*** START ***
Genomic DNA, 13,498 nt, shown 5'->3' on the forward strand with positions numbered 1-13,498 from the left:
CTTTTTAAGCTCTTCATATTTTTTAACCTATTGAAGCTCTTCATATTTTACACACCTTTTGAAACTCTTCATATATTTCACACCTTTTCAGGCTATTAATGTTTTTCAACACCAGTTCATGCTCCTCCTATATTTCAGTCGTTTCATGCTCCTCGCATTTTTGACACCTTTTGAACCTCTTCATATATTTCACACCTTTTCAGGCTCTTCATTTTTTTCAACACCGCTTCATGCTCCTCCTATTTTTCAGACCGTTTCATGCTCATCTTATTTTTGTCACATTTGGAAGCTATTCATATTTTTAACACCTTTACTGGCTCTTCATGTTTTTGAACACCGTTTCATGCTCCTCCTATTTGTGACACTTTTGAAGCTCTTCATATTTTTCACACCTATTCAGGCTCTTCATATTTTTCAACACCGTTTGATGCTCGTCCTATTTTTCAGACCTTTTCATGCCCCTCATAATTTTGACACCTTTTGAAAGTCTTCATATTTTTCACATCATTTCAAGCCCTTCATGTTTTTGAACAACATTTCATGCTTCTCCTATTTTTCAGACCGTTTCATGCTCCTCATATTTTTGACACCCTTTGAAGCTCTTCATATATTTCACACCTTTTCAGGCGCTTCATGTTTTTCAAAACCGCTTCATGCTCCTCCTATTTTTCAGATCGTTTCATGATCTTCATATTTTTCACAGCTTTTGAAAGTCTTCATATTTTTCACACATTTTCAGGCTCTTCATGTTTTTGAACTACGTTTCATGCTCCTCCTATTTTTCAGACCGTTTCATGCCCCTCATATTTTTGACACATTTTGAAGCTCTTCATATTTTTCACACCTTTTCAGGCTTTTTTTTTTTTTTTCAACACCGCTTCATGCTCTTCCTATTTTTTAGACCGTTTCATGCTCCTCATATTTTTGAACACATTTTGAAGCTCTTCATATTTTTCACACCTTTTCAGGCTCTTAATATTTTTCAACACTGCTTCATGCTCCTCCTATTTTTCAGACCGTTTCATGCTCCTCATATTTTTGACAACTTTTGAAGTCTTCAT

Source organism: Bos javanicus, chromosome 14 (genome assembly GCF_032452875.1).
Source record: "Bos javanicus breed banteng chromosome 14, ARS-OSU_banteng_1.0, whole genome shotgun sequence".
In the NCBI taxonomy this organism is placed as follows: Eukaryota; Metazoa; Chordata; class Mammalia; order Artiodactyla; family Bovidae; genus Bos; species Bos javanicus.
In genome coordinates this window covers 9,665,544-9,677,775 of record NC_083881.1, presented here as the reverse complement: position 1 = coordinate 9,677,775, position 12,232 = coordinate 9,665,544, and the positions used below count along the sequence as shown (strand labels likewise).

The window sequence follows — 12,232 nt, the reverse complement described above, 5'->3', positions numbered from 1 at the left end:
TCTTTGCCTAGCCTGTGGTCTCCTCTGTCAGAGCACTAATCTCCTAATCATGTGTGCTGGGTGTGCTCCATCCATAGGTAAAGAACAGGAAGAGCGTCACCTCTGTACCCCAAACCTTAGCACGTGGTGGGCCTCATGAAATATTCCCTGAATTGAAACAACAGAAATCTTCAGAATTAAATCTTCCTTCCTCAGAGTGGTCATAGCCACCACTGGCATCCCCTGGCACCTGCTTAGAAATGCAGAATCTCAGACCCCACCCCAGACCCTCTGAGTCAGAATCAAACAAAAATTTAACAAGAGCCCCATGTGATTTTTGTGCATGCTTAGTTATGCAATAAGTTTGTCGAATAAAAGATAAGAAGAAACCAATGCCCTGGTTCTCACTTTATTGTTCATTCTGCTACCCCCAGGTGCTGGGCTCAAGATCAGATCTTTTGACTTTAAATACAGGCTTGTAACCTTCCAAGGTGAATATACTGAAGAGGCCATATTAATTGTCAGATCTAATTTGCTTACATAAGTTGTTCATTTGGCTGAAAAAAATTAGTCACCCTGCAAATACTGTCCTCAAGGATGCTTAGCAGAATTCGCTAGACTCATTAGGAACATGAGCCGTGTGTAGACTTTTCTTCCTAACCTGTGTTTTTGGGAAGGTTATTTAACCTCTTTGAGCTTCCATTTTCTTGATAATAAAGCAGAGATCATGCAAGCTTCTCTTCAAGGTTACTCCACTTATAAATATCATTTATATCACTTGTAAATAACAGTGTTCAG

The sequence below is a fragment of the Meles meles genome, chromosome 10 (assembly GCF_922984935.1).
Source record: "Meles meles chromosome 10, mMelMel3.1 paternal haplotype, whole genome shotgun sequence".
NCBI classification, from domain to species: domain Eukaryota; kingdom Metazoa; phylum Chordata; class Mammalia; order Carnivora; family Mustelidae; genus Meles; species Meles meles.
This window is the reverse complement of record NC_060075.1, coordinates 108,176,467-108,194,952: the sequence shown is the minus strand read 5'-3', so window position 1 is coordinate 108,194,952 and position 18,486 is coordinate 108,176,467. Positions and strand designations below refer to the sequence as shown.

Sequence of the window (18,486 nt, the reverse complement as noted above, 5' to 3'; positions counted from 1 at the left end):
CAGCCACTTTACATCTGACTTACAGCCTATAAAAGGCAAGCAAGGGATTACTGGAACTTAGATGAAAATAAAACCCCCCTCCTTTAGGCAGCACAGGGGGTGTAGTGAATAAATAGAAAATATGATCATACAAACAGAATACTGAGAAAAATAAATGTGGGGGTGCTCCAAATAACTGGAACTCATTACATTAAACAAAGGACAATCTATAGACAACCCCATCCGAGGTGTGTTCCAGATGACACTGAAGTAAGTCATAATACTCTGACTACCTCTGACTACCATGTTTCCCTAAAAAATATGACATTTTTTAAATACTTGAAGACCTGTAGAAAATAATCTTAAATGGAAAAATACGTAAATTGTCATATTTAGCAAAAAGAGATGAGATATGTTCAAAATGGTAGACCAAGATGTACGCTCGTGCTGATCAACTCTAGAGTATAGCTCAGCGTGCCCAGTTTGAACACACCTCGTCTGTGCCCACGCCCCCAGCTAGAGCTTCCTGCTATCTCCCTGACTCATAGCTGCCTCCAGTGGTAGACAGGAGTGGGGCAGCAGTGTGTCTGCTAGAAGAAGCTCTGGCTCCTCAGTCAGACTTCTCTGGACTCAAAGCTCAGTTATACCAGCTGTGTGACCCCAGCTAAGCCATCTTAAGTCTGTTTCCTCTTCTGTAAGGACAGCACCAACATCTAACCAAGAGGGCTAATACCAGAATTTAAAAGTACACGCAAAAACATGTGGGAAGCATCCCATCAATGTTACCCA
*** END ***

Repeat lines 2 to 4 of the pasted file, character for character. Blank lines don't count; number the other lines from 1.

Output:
CTTTTTAAGCTCTTCATATTTTTTAACCTATTGAAGCTCTTCATATTTTACACACCTTTTGAAACTCTTCATATATTTCACACCTTTTCAGGCTATTAATGTTTTTCAACACCAGTTCATGCTCCTCCTATATTTCAGTCGTTTCATGCTCCTCGCATTTTTGACACCTTTTGAACCTCTTCATATATTTCACACCTTTTCAGGCTCTTCATTTTTTTCAACACCGCTTCATGCTCCTCCTATTTTTCAGACCGTTTCATGCTCATCTTATTTTTGTCACATTTGGAAGCTATTCATATTTTTAACACCTTTACTGGCTCTTCATGTTTTTGAACACCGTTTCATGCTCCTCCTATTTGTGACACTTTTGAAGCTCTTCATATTTTTCACACCTATTCAGGCTCTTCATATTTTTCAACACCGTTTGATGCTCGTCCTATTTTTCAGACCTTTTCATGCCCCTCATAATTTTGACACCTTTTGAAAGTCTTCATATTTTTCACATCATTTCAAGCCCTTCATGTTTTTGAACAACATTTCATGCTTCTCCTATTTTTCAGACCGTTTCATGCTCCTCATATTTTTGACACCCTTTGAAGCTCTTCATATATTTCACACCTTTTCAGGCGCTTCATGTTTTTCAAAACCGCTTCATGCTCCTCCTATTTTTCAGATCGTTTCATGATCTTCATATTTTTCACAGCTTTTGAAAGTCTTCATATTTTTCACACATTTTCAGGCTCTTCATGTTTTTGAACTACGTTTCATGCTCCTCCTATTTTTCAGACCGTTTCATGCCCCTCATATTTTTGACACATTTTGAAGCTCTTCATATTTTTCACACCTTTTCAGGCTTTTTTTTTTTTTTTCAACACCGCTTCATGCTCTTCCTATTTTTTAGACCGTTTCATGCTCCTCATATTTTTGAACACATTTTGAAGCTCTTCATATTTTTCACACCTTTTCAGGCTCTTAATATTTTTCAACACTGCTTCATGCTCCTCCTATTTTTCAGACCGTTTCATGCTCCTCATATTTTTGACAACTTTTGAAGTCTTCAT

Source organism: Bos javanicus, chromosome 14 (genome assembly GCF_032452875.1).
Source record: "Bos javanicus breed banteng chromosome 14, ARS-OSU_banteng_1.0, whole genome shotgun sequence".